The review of Australian guidelines for the ethical use of IVF is raising questions over the impact of sex selection for non-medical purposes. Dr Tereza Hendl writes in The Conversation.
Australian guidelines for the ethical use of IVF allow selecting a child’s sex for medical reasons. But draft guidelines that are now open for public submissions raise the possibility of extending this and allowing the choice for social reasons.
The draft guidelines recognise that sex selection is a controversial practice; it’s banned in several states of the United States, in Europe, New Zealand and in parts of Asia. It acknowledges that it can reinforce gender stereotyping and that legalising the selection of a child’s sex could open up the way for choosing a range of other non-disease traits.
But it also recognises the importance of respecting reproductive autonomy and choice, and that some parents travel abroad to access sex selection at overseas clinics.
To stimulate public discussion, the draft offers five case studies that involve issues around “family balancing”, selection to “replace” a dead child, reproductive tourism, parental autonomy, and “slippery-slope” claims.
These case studies provide examples of sex selection that suggest two arguments in its favour: first, that sex selection for family balancing is ethically more permissible than selection based on a strong gender preference. And second, that parents have the right to select their child’s sex based on respect for reproductive autonomy.
But are these arguments convincing?
1. Family balancing
The argument for family balancing suggests the practice is ethically permissible because it entails no harm from sexism; the concept is based on the idea that a family is “balanced” when it includes children of both sexes.
Such families are presented as diverse and as offering more enriching experiences to all family members. And since parents seek children of both sexes, it’s plausible there’s no gender bias of the sort that might lead to skewed sex ratios. But is family balancing really gender egalitarian?
In 2013, I conducted a small study as part of my doctoral studies interviewing nine Australian women who selected or wanted to select their child’s sex. All participants had several sons and desired daughters because they longed for a strong mother-child relationship and were convinced that such a bond was only possible with a girl.
In the interviews, girls were described as necessarily more family-oriented and more inclined to emotional connection, while boys were associated with independence and adventure. These interviews showed family balancing is based on the belief that children come in two genders that have essentially different traits.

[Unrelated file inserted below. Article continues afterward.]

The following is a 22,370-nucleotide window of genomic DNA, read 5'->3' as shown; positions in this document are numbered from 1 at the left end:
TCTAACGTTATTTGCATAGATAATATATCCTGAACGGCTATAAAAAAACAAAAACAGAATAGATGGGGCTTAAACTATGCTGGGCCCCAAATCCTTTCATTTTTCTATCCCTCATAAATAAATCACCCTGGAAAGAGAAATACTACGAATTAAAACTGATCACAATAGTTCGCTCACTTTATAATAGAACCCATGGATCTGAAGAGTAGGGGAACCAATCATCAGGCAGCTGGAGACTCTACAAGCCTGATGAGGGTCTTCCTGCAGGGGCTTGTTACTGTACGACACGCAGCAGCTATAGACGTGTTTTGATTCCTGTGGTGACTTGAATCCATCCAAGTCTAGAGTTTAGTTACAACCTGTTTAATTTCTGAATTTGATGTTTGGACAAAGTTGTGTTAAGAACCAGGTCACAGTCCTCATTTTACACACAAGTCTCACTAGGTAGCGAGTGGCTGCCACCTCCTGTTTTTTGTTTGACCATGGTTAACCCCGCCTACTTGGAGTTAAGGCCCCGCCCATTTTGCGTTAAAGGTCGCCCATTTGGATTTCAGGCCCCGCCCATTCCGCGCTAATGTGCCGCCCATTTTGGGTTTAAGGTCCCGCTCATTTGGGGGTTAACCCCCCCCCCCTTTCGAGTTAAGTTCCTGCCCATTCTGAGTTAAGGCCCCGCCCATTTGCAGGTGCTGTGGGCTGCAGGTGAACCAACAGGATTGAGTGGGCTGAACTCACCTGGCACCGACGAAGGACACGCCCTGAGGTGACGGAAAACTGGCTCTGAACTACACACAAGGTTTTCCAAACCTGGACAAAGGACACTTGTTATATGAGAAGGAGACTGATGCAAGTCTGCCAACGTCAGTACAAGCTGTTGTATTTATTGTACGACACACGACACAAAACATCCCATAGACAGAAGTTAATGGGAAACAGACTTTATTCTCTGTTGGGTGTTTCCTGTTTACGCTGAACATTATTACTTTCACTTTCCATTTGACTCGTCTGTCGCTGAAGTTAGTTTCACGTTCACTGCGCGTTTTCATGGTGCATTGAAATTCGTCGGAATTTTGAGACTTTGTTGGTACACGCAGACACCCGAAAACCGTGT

To the extent that family balancing is based on the selection of children to fulfil preconceived binary gender roles, it reinforces sexism. And, by reinforcing a gender binary, it denies rather than creates diversity within families.
2. Reproductive autonomy
The argument for reproductive autonomy holds parents have the right to choose their child’s sex and that should be respected. Advocates argue that some parents have strong preferences for their child’s sex, which justifies their pursuit of sex selection.
But parental autonomy is not the only thing at stake. Other important values include the autonomy and well-being of the future child.
The risk of harm in sex selection stems from the fact that parents don’t desire any child, they want a child of a particular sex. And the child is presumed to develop characteristics within the limits of binary gender roles.
This view doesn’t take a child’s individuality into account, and can hinder the development of her attributes and skills. What if a daughter is independent and a son wants a close bond with his mother?
And what about children who don’t fit traditional expectations about sex, such as those with intersex variations, and gender, such as transgender and gender-diverse children?
The paradox of preconception sex selection is that prenatal genetic diagnosis allows for selecting sex chromosomes – but it cannot unambiguously guarantee a child with a particular gender identity, traits or behaviour.
While some may argue that all parents have gender expectations, those who select their child’s sex are not just making assumptions, they’re acting on their preferences and seeking to create children to fit them.
Children who don’t fulfil selectors’ expectations might face parental disappointment or pressure to conform to stereotypical gender roles. This can limit their freedom to develop autonomous gender identities and reduce their well-being.
And let’s not forget that the harm from sexism associated with sex selection also manifests on a social level. The practice sends out the message that it’s justifiable to create children for particular gender roles. And it re-affirms the idea that sex is a trait of fundamental importance in a child, one that may even be viewed as a condition for parental appreciation.
What’s more, legalising sex selection would be a retrograde step if we consider recent legal and policy developments regarding gender.
In 2013, the High Court ruled that a person can formally identify as having an unspecified gender. The ruling effectively institutionalises a third category of non-specific gender in Australia.
The court’s decision signifies a step away from the dominant binary understanding of gender insofar as it acknowledges the diversity of gender identities. But any deregulation of preconception sex selection would represent a move back towards the binary understanding of sex and gender.
This article was originally published on The Conversation.
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